Local sites of note: Guinness Storehouse, Vicar Street, Olympia Theatre, Christchurch Cathedral, Dublinia, St Audoen's Church
Other notes: The rarely-spotted Murphy’s Red was one of the draught options – a sign of things to come elsewhere?
Socials: Instagram, Former Twitter

Weirdo Guide to Dublin Pubs: Fagan’s

Fagan's - mosaic tile floor outsideBill Clinton wuz here. And you’re not likely to forget it, as he seems to be on every wall in Fagan’s, somewhere.

Of course, to Dubliners, Fagan’s is better known for its Bertie Ahern connections, but I think it’s the Clintoniana I’ve always found a little bit off-putting; in short, for us Gen X folk of all political and national stripes, that aspect of the décor can seem a bit, well, Boomer. However, it’s not every pub in Dublin that’s had national and world leaders enjoy a Guinness (or other beverage) there, so it’s entirely understandable that there would be more than a few clippings on the wall.

Bill & Bertie with a pint of O'Hara's

And, to be fair, it’s not truly throughout the entire pub, as Fagan’s is enormous. The front bar is the original section from 1907, and the (presumably purposefully-designed) barn-like extension to the rear was added much more recently, though care has been taken to give the back bar an air of Victorian respectability, with dark wood and plenty of glass; there’s also the requisite snug, just to the left of that bar. There are also fake hand pumps, which is moderately enraging for a cask nerd, like me, but the less said about that the better. If you carry on even further to the back of the pub, there’s a carvery, and it always seems to be popular. I confess I’ve never quite grasped the appeal of a carvery – I am probably scarred from living in the UK in the 1990s, where that meant (perhaps still means?) something along the lines of a Toby Carvery or Brewers Fayre, with steam tables galore, but I do recognize that it’s A Different Thing here in Ireland…I’m just not sure entirely how. In any event, I am clearly not the best person to judge, but it very much has its fans.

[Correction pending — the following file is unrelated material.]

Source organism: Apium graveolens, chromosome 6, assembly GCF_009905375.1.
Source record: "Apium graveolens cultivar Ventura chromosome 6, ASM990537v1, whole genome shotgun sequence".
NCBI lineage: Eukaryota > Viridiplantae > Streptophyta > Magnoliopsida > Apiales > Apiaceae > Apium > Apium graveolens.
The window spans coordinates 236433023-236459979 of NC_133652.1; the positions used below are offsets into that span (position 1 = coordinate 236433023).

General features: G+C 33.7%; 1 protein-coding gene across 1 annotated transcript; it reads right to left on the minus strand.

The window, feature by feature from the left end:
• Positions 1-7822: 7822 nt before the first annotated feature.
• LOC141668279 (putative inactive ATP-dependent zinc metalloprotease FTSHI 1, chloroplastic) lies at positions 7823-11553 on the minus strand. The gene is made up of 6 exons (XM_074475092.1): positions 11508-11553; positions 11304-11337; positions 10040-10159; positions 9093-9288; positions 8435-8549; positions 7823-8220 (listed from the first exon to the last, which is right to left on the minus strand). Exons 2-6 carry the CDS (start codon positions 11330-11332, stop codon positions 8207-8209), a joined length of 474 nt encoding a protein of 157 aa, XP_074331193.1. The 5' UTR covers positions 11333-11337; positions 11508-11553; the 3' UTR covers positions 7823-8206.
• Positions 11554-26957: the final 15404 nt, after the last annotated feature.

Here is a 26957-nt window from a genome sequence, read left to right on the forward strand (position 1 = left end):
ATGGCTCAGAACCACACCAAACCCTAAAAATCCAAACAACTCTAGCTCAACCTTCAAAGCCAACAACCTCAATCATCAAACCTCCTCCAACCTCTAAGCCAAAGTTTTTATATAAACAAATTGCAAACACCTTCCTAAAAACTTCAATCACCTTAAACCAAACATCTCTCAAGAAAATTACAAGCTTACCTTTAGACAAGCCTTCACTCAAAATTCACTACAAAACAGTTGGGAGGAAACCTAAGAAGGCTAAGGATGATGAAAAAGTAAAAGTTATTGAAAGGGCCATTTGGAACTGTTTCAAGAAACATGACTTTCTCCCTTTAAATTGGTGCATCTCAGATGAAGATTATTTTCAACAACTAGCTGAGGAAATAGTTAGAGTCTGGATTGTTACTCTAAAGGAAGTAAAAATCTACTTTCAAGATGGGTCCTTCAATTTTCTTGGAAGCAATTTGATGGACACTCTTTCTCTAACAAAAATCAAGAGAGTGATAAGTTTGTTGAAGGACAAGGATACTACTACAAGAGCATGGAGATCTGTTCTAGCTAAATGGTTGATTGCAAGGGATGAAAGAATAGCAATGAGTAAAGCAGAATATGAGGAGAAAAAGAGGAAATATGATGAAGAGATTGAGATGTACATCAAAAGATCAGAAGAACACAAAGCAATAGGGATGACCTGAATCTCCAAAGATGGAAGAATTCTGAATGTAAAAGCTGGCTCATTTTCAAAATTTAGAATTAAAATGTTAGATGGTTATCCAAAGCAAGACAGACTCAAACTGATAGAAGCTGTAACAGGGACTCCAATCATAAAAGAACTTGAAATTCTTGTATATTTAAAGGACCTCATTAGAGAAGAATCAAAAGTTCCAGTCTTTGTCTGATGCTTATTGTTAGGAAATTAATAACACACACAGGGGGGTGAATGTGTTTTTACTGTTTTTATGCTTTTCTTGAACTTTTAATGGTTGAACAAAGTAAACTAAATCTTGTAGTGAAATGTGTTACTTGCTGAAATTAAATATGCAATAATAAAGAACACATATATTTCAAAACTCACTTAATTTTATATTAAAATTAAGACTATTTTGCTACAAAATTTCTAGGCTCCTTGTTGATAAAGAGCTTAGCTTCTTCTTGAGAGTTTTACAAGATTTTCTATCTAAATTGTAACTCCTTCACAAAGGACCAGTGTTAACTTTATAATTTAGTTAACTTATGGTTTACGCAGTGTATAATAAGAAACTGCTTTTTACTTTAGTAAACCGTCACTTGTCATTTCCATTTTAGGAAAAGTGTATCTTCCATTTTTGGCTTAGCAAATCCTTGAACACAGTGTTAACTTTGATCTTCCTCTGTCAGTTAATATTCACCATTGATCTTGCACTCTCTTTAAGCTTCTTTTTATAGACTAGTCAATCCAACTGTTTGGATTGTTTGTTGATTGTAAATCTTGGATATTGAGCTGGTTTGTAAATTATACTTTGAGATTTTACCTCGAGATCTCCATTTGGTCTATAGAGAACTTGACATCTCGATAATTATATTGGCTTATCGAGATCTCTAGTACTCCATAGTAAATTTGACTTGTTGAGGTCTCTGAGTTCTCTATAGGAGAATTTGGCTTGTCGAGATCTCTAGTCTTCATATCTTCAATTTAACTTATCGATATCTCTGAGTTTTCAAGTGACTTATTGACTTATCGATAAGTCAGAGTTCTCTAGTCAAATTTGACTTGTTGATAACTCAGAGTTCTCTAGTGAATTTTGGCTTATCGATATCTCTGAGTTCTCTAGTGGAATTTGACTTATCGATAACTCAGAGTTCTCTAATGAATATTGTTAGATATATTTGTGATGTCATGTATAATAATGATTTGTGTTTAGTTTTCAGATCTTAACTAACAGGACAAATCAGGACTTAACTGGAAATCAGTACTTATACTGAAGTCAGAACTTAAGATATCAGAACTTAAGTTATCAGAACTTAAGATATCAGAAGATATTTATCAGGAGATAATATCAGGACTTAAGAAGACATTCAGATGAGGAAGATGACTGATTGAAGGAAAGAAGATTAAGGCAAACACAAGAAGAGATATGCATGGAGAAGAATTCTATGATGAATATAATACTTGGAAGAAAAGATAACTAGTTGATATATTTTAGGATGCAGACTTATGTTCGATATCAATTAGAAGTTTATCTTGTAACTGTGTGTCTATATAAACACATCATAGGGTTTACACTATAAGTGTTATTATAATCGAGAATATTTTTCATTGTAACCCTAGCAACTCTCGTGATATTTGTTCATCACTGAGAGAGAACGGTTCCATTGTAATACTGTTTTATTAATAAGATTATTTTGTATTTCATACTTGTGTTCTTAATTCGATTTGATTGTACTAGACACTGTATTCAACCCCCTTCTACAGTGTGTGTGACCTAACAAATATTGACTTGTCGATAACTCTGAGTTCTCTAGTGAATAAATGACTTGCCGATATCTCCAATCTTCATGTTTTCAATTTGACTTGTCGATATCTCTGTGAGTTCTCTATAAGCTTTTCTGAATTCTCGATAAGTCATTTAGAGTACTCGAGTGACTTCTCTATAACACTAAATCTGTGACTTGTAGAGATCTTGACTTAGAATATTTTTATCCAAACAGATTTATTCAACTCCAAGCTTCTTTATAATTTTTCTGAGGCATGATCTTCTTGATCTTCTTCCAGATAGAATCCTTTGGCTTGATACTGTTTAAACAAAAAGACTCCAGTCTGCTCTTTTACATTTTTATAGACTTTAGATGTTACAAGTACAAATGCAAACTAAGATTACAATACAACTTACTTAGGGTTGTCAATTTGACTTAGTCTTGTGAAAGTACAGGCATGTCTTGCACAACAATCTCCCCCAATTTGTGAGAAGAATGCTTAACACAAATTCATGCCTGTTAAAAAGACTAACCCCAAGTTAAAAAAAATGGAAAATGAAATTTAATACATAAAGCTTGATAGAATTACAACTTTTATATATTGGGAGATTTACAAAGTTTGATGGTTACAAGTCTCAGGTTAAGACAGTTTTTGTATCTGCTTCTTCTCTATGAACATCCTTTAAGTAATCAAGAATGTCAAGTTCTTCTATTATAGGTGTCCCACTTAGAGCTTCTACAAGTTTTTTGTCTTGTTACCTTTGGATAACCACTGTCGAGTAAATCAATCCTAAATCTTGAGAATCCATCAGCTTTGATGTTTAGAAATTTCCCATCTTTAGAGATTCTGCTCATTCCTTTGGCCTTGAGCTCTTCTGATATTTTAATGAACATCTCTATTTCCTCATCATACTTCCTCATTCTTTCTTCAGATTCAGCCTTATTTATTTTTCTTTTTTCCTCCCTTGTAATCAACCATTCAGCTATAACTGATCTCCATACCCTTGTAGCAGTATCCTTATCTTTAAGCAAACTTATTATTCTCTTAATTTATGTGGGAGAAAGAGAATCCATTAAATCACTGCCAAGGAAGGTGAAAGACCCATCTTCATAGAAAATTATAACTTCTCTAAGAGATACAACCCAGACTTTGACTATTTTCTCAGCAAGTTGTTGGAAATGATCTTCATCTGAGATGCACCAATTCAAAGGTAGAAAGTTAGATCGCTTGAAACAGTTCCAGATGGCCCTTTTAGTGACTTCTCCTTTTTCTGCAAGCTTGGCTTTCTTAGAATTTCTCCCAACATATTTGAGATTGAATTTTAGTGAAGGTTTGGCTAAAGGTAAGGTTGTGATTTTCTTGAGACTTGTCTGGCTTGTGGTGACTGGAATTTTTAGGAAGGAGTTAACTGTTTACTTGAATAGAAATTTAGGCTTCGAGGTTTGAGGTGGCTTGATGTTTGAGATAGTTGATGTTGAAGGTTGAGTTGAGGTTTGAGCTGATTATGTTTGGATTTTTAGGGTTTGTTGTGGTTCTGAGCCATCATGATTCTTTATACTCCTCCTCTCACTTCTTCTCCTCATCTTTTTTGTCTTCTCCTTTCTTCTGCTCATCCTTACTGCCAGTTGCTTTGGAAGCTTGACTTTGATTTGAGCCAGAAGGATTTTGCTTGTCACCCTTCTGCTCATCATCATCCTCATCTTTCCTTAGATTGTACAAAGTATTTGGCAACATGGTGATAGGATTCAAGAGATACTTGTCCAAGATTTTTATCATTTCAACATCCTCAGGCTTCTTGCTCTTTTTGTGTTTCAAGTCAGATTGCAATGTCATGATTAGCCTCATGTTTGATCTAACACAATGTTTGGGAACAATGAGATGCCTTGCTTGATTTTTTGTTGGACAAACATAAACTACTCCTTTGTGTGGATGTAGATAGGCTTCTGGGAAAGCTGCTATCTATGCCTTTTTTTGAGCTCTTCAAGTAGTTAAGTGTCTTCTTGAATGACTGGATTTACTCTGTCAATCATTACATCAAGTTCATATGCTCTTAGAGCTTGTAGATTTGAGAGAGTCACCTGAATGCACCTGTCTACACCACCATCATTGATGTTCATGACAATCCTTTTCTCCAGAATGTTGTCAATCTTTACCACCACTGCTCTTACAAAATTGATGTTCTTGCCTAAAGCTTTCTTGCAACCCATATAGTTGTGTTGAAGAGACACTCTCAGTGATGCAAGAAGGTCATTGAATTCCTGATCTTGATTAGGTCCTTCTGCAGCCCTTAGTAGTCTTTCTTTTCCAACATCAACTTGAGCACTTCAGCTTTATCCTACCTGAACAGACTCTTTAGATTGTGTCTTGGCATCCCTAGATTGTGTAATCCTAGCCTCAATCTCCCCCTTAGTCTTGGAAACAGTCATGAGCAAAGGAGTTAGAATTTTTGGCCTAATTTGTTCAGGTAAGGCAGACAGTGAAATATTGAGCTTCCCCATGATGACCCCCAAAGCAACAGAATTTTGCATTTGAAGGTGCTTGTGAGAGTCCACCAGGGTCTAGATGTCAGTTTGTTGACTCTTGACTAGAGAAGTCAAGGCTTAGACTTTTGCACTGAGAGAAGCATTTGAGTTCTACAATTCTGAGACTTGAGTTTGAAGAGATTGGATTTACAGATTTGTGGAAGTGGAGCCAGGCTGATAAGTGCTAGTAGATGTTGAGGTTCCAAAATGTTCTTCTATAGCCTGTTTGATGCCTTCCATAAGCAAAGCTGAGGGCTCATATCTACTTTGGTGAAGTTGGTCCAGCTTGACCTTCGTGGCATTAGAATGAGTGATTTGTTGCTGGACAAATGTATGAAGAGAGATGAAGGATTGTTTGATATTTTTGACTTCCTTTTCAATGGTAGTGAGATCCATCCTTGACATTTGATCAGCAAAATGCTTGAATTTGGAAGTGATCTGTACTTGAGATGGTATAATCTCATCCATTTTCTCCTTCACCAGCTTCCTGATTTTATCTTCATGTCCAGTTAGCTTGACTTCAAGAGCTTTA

Front bar at Fagan's

I have had quite good a la carte food options here for family meals in the past, but it’s never become one of our go-tos, despite it being a short walk away; while there is a craft beer tap (O’Hara’s Pale Ale on my most recent visit), it doesn’t have the variety of beers you find just up the road at The Cat & Cage (or even Juno, in the other direction), and that’s probably a big reason we simply don’t go there as often – yes, the Guinness is good, though when I’m in a plain-old-Guinness mood, I’m more likely to head to The Gravediggers or The Hut. I’m not even certain I can articulate why that’s the case…it’s simply a pattern I seem to have fallen into.

Back bar at Fagan's

However, in the interests of science, I called in to Fagan’s after a lengthy absence the other day, and I was pleasantly surprised to find it more welcoming than I had remembered it in the past, and that despite its somewhat cavernous feeling toward the back of the pub, there were some cosy nooks and smaller spots to escape to.

I may never truly understand the appeal of a carvery, but I might just stop in more often in the future for a quiet pint (hopefully without accidentally ending up in government).

Where: Fagan’s, 146 Drumcondra Rd Lower, Drumcondra, Dublin 9, D09 YR83